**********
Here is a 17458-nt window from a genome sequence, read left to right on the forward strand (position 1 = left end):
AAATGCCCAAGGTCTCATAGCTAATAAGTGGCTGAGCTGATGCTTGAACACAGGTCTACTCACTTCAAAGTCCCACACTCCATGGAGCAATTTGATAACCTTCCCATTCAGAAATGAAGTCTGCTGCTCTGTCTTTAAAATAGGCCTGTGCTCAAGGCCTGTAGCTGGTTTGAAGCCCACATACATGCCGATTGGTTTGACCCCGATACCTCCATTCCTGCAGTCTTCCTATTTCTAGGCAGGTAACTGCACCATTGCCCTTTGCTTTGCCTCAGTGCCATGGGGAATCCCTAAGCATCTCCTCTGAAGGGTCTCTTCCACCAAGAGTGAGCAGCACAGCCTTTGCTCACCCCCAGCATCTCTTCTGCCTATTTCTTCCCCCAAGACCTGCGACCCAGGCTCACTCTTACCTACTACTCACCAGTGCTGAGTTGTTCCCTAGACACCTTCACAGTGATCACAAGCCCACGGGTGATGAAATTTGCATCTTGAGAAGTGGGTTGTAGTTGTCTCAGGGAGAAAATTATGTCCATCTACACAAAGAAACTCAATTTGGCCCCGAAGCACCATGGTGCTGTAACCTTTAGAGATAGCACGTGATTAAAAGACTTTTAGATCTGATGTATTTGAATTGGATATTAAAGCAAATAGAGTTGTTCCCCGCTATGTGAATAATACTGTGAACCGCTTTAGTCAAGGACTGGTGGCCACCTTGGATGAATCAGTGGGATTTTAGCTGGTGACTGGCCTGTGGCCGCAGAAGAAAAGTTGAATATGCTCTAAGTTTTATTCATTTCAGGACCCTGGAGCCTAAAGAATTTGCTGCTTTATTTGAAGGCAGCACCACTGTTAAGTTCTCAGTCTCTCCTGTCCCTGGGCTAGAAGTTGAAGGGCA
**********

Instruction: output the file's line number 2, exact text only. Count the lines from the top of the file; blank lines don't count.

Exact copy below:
AAATGCCCAAGGTCTCATAGCTAATAAGTGGCTGAGCTGATGCTTGAACACAGGTCTACTCACTTCAAAGTCCCACACTCCATGGAGCAATTTGATAACCTTCCCATTCAGAAATGAAGTCTGCTGCTCTGTCTTTAAAATAGGCCTGTGCTCAAGGCCTGTAGCTGGTTTGAAGCCCACATACATGCCGATTGGTTTGACCCCGATACCTCCATTCCTGCAGTCTTCCTATTTCTAGGCAGGTAACTGCACCATTGCCCTTTGCTTTGCCTCAGTGCCATGGGGAATCCCTAAGCATCTCCTCTGAAGGGTCTCTTCCACCAAGAGTGAGCAGCACAGCCTTTGCTCACCCCCAGCATCTCTTCTGCCTATTTCTTCCCCCAAGACCTGCGACCCAGGCTCACTCTTACCTACTACTCACCAGTGCTGAGTTGTTCCCTAGACACCTTCACAGTGATCACAAGCCCACGGGTGATGAAATTTGCATCTTGAGAAGTGGGTTGTAGTTGTCTCAGGGAGAAAATTATGTCCATCTACACAAAGAAACTCAATTTGGCCCCGAAGCACCATGGTGCTGTAACCTTTAGAGATAGCACGTGATTAAAAGACTTTTAGATCTGATGTATTTGAATTGGATATTAAAGCAAATAGAGTTGTTCCCCGCTATGTGAATAATACTGTGAACCGCTTTAGTCAAGGACTGGTGGCCACCTTGGATGAATCAGTGGGATTTTAGCTGGTGACTGGCCTGTGGCCGCAGAAGAAAAGTTGAATATGCTCTAAGTTTTATTCATTTCAGGACCCTGGAGCCTAAAGAATTTGCTGCTTTATTTGAAGGCAGCACCACTGTTAAGTTCTCAGTCTCTCCTGTCCCTGGGCTAGAAGTTGAAGGGCA